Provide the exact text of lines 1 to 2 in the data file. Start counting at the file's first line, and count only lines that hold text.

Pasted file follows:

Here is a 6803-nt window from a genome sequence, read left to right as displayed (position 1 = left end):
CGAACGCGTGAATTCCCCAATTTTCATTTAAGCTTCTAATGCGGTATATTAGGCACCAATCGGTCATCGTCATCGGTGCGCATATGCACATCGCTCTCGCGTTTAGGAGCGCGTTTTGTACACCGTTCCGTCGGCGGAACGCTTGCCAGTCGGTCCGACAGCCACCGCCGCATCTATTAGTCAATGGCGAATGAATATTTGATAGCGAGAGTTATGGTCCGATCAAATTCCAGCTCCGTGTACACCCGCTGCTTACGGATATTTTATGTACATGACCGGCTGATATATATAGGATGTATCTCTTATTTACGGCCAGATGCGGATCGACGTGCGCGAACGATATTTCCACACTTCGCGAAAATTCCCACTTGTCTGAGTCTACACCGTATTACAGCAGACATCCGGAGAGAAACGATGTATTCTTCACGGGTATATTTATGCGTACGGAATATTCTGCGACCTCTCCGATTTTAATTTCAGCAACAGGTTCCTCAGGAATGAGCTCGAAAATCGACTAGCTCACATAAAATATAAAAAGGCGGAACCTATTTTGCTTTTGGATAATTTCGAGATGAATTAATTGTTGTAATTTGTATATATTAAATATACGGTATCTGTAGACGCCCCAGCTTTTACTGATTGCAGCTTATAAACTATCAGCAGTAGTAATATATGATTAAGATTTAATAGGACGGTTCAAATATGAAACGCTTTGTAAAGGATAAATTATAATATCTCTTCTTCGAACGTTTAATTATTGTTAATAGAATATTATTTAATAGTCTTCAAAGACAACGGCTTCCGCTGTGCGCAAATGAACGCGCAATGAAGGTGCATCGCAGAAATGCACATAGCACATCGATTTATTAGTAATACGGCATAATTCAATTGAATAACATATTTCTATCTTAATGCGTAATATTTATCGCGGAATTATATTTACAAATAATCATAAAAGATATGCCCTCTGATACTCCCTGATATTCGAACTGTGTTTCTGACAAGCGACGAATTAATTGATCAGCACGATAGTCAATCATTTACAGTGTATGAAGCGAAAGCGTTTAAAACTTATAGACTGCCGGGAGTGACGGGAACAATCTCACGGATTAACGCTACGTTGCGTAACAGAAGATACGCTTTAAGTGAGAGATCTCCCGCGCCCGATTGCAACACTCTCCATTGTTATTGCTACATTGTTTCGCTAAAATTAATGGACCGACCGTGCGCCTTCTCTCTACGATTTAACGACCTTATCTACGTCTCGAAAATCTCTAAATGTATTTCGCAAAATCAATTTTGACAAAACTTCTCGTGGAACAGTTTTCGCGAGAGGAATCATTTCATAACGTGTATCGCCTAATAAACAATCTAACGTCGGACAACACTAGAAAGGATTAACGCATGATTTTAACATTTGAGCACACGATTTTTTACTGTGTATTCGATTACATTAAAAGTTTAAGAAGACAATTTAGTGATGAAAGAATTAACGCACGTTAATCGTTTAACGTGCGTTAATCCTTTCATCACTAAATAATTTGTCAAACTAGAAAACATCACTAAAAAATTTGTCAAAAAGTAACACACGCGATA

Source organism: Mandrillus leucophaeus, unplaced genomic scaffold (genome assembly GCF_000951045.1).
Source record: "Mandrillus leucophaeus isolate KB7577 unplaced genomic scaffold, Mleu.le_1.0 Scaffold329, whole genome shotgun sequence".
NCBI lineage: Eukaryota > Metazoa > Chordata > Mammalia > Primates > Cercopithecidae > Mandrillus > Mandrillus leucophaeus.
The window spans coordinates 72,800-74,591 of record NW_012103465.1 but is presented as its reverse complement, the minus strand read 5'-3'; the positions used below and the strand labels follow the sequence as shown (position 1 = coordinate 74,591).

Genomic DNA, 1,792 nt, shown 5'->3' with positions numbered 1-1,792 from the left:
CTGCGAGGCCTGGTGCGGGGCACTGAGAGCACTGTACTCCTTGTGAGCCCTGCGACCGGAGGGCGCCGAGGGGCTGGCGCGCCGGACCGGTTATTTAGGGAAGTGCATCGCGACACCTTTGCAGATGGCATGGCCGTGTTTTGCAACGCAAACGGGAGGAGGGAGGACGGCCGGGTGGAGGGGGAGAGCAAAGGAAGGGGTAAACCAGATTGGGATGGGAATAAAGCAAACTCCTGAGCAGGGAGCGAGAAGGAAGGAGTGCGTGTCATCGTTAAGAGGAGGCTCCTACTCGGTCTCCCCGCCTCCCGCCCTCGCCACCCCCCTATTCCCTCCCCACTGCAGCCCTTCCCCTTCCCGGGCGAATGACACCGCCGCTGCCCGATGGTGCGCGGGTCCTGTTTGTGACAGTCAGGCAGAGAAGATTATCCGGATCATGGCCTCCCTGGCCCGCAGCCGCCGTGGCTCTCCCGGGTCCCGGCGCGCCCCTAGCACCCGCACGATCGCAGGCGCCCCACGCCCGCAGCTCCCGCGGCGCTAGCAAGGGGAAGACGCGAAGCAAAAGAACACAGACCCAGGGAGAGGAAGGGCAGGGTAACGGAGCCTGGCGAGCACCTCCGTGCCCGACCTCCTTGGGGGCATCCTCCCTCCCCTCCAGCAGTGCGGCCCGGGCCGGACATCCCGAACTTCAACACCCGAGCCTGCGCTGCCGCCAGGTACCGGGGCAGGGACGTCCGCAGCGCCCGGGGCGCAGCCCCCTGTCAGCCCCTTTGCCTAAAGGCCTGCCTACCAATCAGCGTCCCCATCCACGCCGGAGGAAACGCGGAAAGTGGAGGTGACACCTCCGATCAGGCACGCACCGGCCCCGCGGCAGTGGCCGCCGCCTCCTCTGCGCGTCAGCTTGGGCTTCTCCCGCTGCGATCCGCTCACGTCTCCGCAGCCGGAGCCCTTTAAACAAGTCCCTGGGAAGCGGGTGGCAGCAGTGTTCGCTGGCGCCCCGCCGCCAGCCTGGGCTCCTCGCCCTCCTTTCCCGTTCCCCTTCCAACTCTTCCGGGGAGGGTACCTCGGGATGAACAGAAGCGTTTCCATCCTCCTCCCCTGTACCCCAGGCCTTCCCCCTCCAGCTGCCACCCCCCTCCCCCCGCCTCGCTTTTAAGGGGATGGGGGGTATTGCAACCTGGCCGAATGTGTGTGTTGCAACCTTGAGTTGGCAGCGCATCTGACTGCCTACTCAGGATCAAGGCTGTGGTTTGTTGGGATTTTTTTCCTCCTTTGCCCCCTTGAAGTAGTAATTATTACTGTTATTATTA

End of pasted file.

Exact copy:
Here is a 6803-nt window from a genome sequence, read left to right as displayed (position 1 = left end):
CGAACGCGTGAATTCCCCAATTTTCATTTAAGCTTCTAATGCGGTATATTAGGCACCAATCGGTCATCGTCATCGGTGCGCATATGCACATCGCTCTCGCGTTTAGGAGCGCGTTTTGTACACCGTTCCGTCGGCGGAACGCTTGCCAGTCGGTCCGACAGCCACCGCCGCATCTATTAGTCAATGGCGAATGAATATTTGATAGCGAGAGTTATGGTCCGATCAAATTCCAGCTCCGTGTACACCCGCTGCTTACGGATATTTTATGTACATGACCGGCTGATATATATAGGATGTATCTCTTATTTACGGCCAGATGCGGATCGACGTGCGCGAACGATATTTCCACACTTCGCGAAAATTCCCACTTGTCTGAGTCTACACCGTATTACAGCAGACATCCGGAGAGAAACGATGTATTCTTCACGGGTATATTTATGCGTACGGAATATTCTGCGACCTCTCCGATTTTAATTTCAGCAACAGGTTCCTCAGGAATGAGCTCGAAAATCGACTAGCTCACATAAAATATAAAAAGGCGGAACCTATTTTGCTTTTGGATAATTTCGAGATGAATTAATTGTTGTAATTTGTATATATTAAATATACGGTATCTGTAGACGCCCCAGCTTTTACTGATTGCAGCTTATAAACTATCAGCAGTAGTAATATATGATTAAGATTTAATAGGACGGTTCAAATATGAAACGCTTTGTAAAGGATAAATTATAATATCTCTTCTTCGAACGTTTAATTATTGTTAATAGAATATTATTTAATAGTCTTCAAAGACAACGGCTTCCGCTGTGCGCAAATGAACGCGCAATGAAGGTGCATCGCAGAAATGCACATAGCACATCGATTTATTAGTAATACGGCATAATTCAATTGAATAACATATTTCTATCTTAATGCGTAATATTTATCGCGGAATTATATTTACAAATAATCATAAAAGATATGCCCTCTGATACTCCCTGATATTCGAACTGTGTTTCTGACAAGCGACGAATTAATTGATCAGCACGATAGTCAATCATTTACAGTGTATGAAGCGAAAGCGTTTAAAACTTATAGACTGCCGGGAGTGACGGGAACAATCTCACGGATTAACGCTACGTTGCGTAACAGAAGATACGCTTTAAGTGAGAGATCTCCCGCGCCCGATTGCAACACTCTCCATTGTTATTGCTACATTGTTTCGCTAAAATTAATGGACCGACCGTGCGCCTTCTCTCTACGATTTAACGACCTTATCTACGTCTCGAAAATCTCTAAATGTATTTCGCAAAATCAATTTTGACAAAACTTCTCGTGGAACAGTTTTCGCGAGAGGAATCATTTCATAACGTGTATCGCCTAATAAACAATCTAACGTCGGACAACACTAGAAAGGATTAACGCATGATTTTAACATTTGAGCACACGATTTTTTACTGTGTATTCGATTACATTAAAAGTTTAAGAAGACAATTTAGTGATGAAAGAATTAACGCACGTTAATCGTTTAACGTGCGTTAATCCTTTCATCACTAAATAATTTGTCAAACTAGAAAACATCACTAAAAAATTTGTCAAAAAGTAACACACGCGATA